Tech firms have always been hammering nail's into its coffin, too, and back in 2010, Steve Jobs famously penned a letter that called for the demise of Adobe Flash in favour of a shift to open web standards.
Despite a long list of technological disadvantages and better technology emerging, Adobe's Flash Player has refused to die on its own. Now, that number has fallen to 17% and continues to drop, according to Google.
Govind Balakrishnan, Adobe's vice president of product development for its creative cloud business said that the company believes that technologies like HTML5, Web GL, and WebAssembly that can display video and 3D graphics now "have matured enough and are capable enough to provide viable alternatives to the Flash player". By 2020, Adobe will fully end all support for Flash.
Apple was one of Flash's most vocal critics. Google made Flash a "click-to-play" plugin, for example, that users must explicitly enable if they really want to use it. The demise of the plugin is obviously good news for consumers and web developers, and we doubt anyone will miss it. Let us know in the comments if you already stopped using Flash on your web browser of choice, and why?
Facebook also says it will shut off Flash games by the end of 2020, and is advising developers to change their FB games over to a different format. With, most recently, support for DRM-protected video being incorporated into HTML5, the need for Flash is largely eliminated. Internet Explorer will continue to allow Flash with no special permissions required during this time.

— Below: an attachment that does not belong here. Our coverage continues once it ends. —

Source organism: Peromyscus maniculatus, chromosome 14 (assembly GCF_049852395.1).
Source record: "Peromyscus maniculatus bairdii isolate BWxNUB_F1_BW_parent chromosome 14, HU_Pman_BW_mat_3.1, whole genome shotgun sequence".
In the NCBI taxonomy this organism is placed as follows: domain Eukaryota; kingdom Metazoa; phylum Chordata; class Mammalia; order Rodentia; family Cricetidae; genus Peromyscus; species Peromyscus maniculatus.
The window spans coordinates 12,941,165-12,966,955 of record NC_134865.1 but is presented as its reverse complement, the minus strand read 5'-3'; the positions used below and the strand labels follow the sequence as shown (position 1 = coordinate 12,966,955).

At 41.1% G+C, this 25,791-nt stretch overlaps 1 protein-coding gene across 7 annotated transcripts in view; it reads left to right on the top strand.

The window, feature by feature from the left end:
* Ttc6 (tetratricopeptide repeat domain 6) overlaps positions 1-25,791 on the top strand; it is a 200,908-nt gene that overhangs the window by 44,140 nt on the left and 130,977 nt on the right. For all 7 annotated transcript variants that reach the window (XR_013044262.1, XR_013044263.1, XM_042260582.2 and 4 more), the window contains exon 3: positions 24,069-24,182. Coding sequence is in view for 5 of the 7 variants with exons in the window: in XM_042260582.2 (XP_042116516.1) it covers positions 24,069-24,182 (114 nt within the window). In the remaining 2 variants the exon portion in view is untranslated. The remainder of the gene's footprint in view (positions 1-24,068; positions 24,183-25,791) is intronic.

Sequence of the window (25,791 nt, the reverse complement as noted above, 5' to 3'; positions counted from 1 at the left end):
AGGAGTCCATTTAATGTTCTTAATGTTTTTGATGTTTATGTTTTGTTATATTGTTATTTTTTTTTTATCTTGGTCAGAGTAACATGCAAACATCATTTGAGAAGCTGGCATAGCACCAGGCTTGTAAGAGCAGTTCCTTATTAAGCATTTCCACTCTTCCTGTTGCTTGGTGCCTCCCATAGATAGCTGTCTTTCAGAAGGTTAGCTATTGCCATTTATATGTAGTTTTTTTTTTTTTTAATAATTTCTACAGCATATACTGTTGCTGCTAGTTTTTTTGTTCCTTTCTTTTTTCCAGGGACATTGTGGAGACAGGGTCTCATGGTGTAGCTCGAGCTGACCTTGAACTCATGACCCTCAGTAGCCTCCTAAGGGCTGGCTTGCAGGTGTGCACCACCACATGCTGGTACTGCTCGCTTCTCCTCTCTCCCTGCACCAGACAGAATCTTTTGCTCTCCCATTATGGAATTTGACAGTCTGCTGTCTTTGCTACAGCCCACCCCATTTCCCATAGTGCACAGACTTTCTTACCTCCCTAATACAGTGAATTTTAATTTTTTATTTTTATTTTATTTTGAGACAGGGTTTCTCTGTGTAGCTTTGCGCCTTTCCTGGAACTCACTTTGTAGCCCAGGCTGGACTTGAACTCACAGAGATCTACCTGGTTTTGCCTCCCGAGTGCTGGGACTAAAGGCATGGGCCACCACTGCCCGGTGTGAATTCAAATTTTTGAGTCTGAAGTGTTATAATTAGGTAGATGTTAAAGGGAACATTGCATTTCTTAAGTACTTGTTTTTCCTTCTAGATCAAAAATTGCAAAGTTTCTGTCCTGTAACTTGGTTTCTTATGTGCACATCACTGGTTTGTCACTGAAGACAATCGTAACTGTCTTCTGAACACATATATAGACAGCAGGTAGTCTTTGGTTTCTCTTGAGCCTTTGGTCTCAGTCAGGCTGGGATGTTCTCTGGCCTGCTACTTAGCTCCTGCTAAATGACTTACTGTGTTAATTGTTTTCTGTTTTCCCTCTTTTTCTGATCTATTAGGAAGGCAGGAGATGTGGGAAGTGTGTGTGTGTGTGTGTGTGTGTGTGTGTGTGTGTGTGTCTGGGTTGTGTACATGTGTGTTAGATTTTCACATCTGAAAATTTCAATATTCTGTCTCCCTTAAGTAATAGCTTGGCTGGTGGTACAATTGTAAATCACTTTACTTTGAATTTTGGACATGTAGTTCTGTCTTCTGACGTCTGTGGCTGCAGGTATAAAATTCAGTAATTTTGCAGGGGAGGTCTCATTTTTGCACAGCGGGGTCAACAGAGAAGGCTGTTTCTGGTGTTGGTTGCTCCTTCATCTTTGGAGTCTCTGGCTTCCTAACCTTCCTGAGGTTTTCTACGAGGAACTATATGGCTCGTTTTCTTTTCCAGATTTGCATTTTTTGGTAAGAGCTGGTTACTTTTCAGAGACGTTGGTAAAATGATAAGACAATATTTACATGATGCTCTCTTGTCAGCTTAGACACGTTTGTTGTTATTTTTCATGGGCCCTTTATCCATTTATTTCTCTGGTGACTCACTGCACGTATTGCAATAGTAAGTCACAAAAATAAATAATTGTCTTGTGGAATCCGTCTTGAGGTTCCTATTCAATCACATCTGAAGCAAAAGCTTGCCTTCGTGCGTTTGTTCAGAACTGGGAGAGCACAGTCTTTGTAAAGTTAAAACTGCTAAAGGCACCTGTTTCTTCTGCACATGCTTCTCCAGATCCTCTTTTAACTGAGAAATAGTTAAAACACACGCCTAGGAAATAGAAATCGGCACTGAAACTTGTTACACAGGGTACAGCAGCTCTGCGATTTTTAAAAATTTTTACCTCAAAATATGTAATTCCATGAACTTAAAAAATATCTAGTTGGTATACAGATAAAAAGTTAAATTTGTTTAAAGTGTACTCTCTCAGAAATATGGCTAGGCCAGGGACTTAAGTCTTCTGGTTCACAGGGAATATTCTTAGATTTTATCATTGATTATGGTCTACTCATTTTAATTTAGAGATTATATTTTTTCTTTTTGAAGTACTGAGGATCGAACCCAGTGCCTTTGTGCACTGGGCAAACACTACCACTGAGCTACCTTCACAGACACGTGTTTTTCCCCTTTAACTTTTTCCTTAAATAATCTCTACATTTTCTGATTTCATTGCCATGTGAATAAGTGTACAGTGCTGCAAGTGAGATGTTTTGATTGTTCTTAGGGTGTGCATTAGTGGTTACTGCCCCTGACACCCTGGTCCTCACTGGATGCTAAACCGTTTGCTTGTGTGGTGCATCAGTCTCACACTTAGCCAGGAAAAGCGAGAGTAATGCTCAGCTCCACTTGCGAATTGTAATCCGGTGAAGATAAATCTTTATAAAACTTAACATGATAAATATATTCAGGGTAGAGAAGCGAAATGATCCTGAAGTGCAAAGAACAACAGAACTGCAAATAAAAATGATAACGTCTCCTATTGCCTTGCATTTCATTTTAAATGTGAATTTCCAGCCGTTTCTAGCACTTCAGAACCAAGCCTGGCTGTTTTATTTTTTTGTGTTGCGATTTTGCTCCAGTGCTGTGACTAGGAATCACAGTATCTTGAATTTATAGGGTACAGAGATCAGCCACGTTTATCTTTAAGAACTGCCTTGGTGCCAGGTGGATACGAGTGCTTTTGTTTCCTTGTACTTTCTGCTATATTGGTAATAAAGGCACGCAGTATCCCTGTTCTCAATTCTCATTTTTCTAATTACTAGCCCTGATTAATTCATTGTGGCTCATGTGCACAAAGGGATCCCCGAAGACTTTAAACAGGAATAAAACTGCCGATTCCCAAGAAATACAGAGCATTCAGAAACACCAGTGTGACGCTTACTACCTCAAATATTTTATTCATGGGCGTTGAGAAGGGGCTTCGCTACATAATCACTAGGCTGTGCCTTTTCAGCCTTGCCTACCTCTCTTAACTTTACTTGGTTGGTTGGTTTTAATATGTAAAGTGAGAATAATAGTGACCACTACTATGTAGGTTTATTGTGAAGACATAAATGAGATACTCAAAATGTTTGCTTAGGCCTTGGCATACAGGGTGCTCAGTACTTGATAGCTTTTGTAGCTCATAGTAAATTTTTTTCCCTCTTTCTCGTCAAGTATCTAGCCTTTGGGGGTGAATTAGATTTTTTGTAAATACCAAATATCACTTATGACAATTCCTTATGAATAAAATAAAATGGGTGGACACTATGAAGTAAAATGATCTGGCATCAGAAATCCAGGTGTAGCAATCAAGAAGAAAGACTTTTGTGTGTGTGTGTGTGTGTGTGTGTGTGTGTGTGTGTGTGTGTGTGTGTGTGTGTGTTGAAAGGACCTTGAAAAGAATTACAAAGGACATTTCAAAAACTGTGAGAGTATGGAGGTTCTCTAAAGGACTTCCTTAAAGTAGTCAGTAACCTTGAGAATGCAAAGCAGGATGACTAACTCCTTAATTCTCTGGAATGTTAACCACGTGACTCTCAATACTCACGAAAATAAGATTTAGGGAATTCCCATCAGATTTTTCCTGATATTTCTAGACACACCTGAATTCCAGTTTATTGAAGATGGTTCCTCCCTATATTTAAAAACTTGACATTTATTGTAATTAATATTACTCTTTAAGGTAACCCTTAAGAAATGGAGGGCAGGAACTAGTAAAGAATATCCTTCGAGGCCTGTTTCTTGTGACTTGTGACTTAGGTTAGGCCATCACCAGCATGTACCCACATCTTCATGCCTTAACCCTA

MacWorld columnist Jason Snell called back to former Apple CEO Steve Jobs' famous column in 2010 blasting Flash and explaining why iOS wouldn't support the web standard. And finally, Flash will be completely removed from Chrome at the end of 2020.
Now, if people install Flash onto their Macs, Flash will still remain "off by default".
After 2020, Adobe will stop releasing updates for Flash and web browsers will no longer support it.
For the record, Adobe Flash Player (labeled Shockwave Flash in Internet Explorer and Firefox) is freeware software runtime for using content created on the Adobe Flash platform, including viewing multimedia, executing rich Internet applications and streaming video and audio.
You'll soon be able to bid adieu to Flash.